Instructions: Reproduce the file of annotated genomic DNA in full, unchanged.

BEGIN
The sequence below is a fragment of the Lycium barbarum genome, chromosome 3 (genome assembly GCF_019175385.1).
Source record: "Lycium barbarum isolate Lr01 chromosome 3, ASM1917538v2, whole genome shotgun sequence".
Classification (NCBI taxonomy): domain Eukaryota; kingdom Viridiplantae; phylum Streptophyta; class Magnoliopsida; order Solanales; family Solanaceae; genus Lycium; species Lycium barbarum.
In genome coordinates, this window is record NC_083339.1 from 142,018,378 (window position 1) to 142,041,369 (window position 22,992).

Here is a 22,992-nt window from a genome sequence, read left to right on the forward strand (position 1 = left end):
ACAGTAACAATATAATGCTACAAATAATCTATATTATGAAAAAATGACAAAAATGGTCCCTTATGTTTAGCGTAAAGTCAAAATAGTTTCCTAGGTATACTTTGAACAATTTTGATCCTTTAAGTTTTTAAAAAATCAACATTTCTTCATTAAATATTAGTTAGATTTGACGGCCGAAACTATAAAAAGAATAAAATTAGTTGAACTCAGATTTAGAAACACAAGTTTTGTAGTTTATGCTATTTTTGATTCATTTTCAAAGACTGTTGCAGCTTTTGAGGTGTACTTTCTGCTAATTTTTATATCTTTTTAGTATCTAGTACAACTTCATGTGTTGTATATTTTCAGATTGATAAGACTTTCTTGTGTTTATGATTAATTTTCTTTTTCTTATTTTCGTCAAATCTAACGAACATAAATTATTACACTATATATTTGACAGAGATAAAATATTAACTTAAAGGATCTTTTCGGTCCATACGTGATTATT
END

The sequence below is a fragment of the Lycium barbarum genome, chromosome 3 (genome assembly GCF_019175385.1).
Source record: "Lycium barbarum isolate Lr01 chromosome 3, ASM1917538v2, whole genome shotgun sequence".
Classification (NCBI taxonomy): domain Eukaryota; kingdom Viridiplantae; phylum Streptophyta; class Magnoliopsida; order Solanales; family Solanaceae; genus Lycium; species Lycium barbarum.
In genome coordinates, this window is record NC_083339.1 from 142,018,378 (window position 1) to 142,041,369 (window position 22,992).

Here is a 22,992-nt window from a genome sequence, read left to right on the forward strand (position 1 = left end):
ACAGTAACAATATAATGCTACAAATAATCTATATTATGAAAAAATGACAAAAATGGTCCCTTATGTTTAGCGTAAAGTCAAAATAGTTTCCTAGGTATACTTTGAACAATTTTGATCCTTTAAGTTTTTAAAAAATCAACATTTCTTCATTAAATATTAGTTAGATTTGACGGCCGAAACTATAAAAAGAATAAAATTAGTTGAACTCAGATTTAGAAACACAAGTTTTGTAGTTTATGCTATTTTTGATTCATTTTCAAAGACTGTTGCAGCTTTTGAGGTGTACTTTCTGCTAATTTTTATATCTTTTTAGTATCTAGTACAACTTCATGTGTTGTATATTTTCAGATTGATAAGACTTTCTTGTGTTTATGATTAATTTTCTTTTTCTTATTTTCGTCAAATCTAACGAACATAAATTATTACACTATATATTTGACAGAGATAAAATATTAACTTAAAGGATCTTTTCGGTCCATACGTGATTATT